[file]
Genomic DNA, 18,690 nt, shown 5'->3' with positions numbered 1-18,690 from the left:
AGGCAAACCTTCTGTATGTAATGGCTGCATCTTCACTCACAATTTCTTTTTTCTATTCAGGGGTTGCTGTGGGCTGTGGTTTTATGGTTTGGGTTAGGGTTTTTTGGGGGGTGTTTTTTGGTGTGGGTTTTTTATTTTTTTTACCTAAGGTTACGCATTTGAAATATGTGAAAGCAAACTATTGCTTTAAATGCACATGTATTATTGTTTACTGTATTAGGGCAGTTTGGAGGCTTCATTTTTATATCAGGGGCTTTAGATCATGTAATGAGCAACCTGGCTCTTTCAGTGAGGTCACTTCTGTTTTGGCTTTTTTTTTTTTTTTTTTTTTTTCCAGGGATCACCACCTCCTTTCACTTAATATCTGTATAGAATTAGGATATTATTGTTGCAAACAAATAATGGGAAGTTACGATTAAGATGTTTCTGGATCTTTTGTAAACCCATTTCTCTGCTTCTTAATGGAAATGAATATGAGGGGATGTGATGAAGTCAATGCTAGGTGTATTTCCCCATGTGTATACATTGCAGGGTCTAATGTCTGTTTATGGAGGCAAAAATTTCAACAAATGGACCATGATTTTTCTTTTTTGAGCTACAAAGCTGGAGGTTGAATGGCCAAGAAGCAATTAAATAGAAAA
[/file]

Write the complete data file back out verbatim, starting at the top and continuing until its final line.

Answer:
Genomic DNA, 18,690 nt, shown 5'->3' with positions numbered 1-18,690 from the left:
AGGCAAACCTTCTGTATGTAATGGCTGCATCTTCACTCACAATTTCTTTTTTCTATTCAGGGGTTGCTGTGGGCTGTGGTTTTATGGTTTGGGTTAGGGTTTTTTGGGGGGTGTTTTTTGGTGTGGGTTTTTTATTTTTTTTACCTAAGGTTACGCATTTGAAATATGTGAAAGCAAACTATTGCTTTAAATGCACATGTATTATTGTTTACTGTATTAGGGCAGTTTGGAGGCTTCATTTTTATATCAGGGGCTTTAGATCATGTAATGAGCAACCTGGCTCTTTCAGTGAGGTCACTTCTGTTTTGGCTTTTTTTTTTTTTTTTTTTTTTTCCAGGGATCACCACCTCCTTTCACTTAATATCTGTATAGAATTAGGATATTATTGTTGCAAACAAATAATGGGAAGTTACGATTAAGATGTTTCTGGATCTTTTGTAAACCCATTTCTCTGCTTCTTAATGGAAATGAATATGAGGGGATGTGATGAAGTCAATGCTAGGTGTATTTCCCCATGTGTATACATTGCAGGGTCTAATGTCTGTTTATGGAGGCAAAAATTTCAACAAATGGACCATGATTTTTCTTTTTTGAGCTACAAAGCTGGAGGTTGAATGGCCAAGAAGCAATTAAATAGAAAA